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Throwback Thursday: Looking at what powers the Way of Lights

A 2014 file photo shows cars passing a light display in the Way of Lights at the National Shrine of Our Lady of the Snows.
A 2014 file photo shows cars passing a light display in the Way of Lights at the National Shrine of Our Lady of the Snows. News-Democrat

The power company can thank Elroy Rule for its big Christmas bonus: He was the idea man behind the Way of Lights.

This Throwback Thursday looks at what keeps the lights on for the National Shrine of Our Lady of the Snows and furthers the work of the Missionary Oblates of Mary Immaculate among the world’s rural poor. On Nov. 23, 1970, we featured a photo of the brand-new light display that was to open Dec. 1, 1970.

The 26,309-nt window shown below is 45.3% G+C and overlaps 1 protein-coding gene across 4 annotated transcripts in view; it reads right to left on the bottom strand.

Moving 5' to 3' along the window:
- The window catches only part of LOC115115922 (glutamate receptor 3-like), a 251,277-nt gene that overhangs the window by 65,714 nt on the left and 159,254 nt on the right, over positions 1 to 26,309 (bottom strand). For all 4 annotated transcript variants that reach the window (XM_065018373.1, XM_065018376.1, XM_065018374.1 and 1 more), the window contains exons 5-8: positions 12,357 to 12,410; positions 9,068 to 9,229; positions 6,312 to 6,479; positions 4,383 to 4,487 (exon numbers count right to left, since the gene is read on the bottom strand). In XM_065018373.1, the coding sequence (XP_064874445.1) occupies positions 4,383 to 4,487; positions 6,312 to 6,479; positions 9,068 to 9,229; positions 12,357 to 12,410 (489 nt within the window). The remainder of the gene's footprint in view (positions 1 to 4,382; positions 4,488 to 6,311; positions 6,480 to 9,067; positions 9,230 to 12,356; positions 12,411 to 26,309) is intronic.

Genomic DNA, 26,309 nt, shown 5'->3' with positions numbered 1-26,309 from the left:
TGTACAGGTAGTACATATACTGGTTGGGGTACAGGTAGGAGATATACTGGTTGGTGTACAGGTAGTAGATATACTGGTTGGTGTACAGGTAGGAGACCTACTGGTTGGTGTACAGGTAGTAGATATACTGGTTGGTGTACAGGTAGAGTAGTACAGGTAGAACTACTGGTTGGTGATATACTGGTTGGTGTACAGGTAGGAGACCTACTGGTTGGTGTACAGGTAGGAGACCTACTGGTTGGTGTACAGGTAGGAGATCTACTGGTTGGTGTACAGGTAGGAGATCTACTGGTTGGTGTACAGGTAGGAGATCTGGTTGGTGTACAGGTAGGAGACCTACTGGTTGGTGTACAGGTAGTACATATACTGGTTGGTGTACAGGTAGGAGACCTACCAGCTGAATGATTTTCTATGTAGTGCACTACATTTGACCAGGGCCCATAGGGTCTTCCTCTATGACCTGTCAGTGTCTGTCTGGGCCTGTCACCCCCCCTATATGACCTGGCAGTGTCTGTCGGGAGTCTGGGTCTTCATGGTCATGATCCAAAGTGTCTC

In 1970 Rule was the business manager at the Shrine in Belleville. He wanted to keep the grounds crews working through the winter, so he came up with a way — of lights.

The crew strung 77,000 lights in the trees that first year using an old Ford tractor with a ladder bolted to the bucket. Lots of extension cords ran from the buildings to power the half-mile display leading to a nativity scene.

Now they string well more than 1 million lights between Oct. 1 and Thanksgiving each year along a 1.5 mile route winding through the Shrine. They’ve upped their game with the growth, using an underground electrical system and bucket lifts.

The annual display tells the Christmas story of Jesus, Mary and Joseph and the journey to Bethlehem. At one point they added live animals to the attractions, including donkeys and camels. In the early years the camels would escape and the grounds crew would round them up.

The display boosts the Shrine restaurant, gift shop and hotel. And when the cars are all finished crawling through the display, they hold a 5K run through the lights. That event is Jan. 3 this year.

To see more photos, the newspaper from Nov. 23, 1970, and past episodes of Throwback Thursday, visit us at bnd.com/tbt.

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